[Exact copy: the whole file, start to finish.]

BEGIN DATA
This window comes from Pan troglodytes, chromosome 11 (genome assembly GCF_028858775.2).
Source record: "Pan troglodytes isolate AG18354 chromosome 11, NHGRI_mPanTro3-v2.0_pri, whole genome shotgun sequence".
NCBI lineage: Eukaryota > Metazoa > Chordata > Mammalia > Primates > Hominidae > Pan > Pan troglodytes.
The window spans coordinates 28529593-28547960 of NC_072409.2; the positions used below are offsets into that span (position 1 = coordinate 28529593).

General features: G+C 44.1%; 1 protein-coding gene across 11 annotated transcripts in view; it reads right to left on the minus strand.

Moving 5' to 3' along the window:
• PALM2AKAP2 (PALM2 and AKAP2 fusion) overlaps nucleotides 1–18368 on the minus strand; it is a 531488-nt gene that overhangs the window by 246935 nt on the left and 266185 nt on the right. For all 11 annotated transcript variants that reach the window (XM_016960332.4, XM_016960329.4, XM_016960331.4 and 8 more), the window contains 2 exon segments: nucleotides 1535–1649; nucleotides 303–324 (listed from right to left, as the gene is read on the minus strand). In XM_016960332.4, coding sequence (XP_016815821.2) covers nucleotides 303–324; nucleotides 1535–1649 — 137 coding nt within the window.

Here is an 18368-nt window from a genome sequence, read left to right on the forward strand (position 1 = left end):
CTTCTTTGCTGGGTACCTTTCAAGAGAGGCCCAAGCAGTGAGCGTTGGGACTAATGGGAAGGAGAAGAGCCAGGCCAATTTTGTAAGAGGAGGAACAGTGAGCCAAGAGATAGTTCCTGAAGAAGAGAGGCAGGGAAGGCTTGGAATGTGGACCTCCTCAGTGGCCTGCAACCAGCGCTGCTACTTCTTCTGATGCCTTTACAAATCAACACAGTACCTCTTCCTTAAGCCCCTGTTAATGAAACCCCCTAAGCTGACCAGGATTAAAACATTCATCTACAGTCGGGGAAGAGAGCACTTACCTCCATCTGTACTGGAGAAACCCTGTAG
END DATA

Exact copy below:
This window comes from Pan troglodytes, chromosome 11 (genome assembly GCF_028858775.2).
Source record: "Pan troglodytes isolate AG18354 chromosome 11, NHGRI_mPanTro3-v2.0_pri, whole genome shotgun sequence".
NCBI lineage: Eukaryota > Metazoa > Chordata > Mammalia > Primates > Hominidae > Pan > Pan troglodytes.
The window spans coordinates 28529593-28547960 of NC_072409.2; the positions used below are offsets into that span (position 1 = coordinate 28529593).

General features: G+C 44.1%; 1 protein-coding gene across 11 annotated transcripts in view; it reads right to left on the minus strand.

Moving 5' to 3' along the window:
• PALM2AKAP2 (PALM2 and AKAP2 fusion) overlaps nucleotides 1–18368 on the minus strand; it is a 531488-nt gene that overhangs the window by 246935 nt on the left and 266185 nt on the right. For all 11 annotated transcript variants that reach the window (XM_016960332.4, XM_016960329.4, XM_016960331.4 and 8 more), the window contains 2 exon segments: nucleotides 1535–1649; nucleotides 303–324 (listed from right to left, as the gene is read on the minus strand). In XM_016960332.4, coding sequence (XP_016815821.2) covers nucleotides 303–324; nucleotides 1535–1649 — 137 coding nt within the window.

Here is an 18368-nt window from a genome sequence, read left to right on the forward strand (position 1 = left end):
CTTCTTTGCTGGGTACCTTTCAAGAGAGGCCCAAGCAGTGAGCGTTGGGACTAATGGGAAGGAGAAGAGCCAGGCCAATTTTGTAAGAGGAGGAACAGTGAGCCAAGAGATAGTTCCTGAAGAAGAGAGGCAGGGAAGGCTTGGAATGTGGACCTCCTCAGTGGCCTGCAACCAGCGCTGCTACTTCTTCTGATGCCTTTACAAATCAACACAGTACCTCTTCCTTAAGCCCCTGTTAATGAAACCCCCTAAGCTGACCAGGATTAAAACATTCATCTACAGTCGGGGAAGAGAGCACTTACCTCCATCTGTACTGGAGAAACCCTGTAG